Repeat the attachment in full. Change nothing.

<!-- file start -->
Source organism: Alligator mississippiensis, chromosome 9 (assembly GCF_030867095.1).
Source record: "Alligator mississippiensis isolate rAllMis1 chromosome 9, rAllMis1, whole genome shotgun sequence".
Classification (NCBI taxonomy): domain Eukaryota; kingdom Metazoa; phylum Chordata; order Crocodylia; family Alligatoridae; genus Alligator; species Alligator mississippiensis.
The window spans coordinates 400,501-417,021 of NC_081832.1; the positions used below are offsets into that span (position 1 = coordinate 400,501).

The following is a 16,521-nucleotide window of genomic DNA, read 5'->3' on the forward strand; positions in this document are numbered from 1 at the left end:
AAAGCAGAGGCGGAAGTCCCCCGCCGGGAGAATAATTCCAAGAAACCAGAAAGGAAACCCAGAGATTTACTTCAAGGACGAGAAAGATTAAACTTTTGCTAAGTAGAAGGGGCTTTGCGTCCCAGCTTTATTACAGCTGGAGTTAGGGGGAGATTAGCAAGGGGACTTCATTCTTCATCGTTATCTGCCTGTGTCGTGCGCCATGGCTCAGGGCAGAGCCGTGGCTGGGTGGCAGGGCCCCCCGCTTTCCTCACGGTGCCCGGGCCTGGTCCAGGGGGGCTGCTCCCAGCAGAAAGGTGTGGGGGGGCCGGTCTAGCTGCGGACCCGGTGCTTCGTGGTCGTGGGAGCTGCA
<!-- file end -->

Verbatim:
Source organism: Alligator mississippiensis, chromosome 9 (assembly GCF_030867095.1).
Source record: "Alligator mississippiensis isolate rAllMis1 chromosome 9, rAllMis1, whole genome shotgun sequence".
Classification (NCBI taxonomy): domain Eukaryota; kingdom Metazoa; phylum Chordata; order Crocodylia; family Alligatoridae; genus Alligator; species Alligator mississippiensis.
The window spans coordinates 400,501-417,021 of NC_081832.1; the positions used below are offsets into that span (position 1 = coordinate 400,501).

The following is a 16,521-nucleotide window of genomic DNA, read 5'->3' on the forward strand; positions in this document are numbered from 1 at the left end:
AAAGCAGAGGCGGAAGTCCCCCGCCGGGAGAATAATTCCAAGAAACCAGAAAGGAAACCCAGAGATTTACTTCAAGGACGAGAAAGATTAAACTTTTGCTAAGTAGAAGGGGCTTTGCGTCCCAGCTTTATTACAGCTGGAGTTAGGGGGAGATTAGCAAGGGGACTTCATTCTTCATCGTTATCTGCCTGTGTCGTGCGCCATGGCTCAGGGCAGAGCCGTGGCTGGGTGGCAGGGCCCCCCGCTTTCCTCACGGTGCCCGGGCCTGGTCCAGGGGGGCTGCTCCCAGCAGAAAGGTGTGGGGGGGCCGGTCTAGCTGCGGACCCGGTGCTTCGTGGTCGTGGGAGCTGCA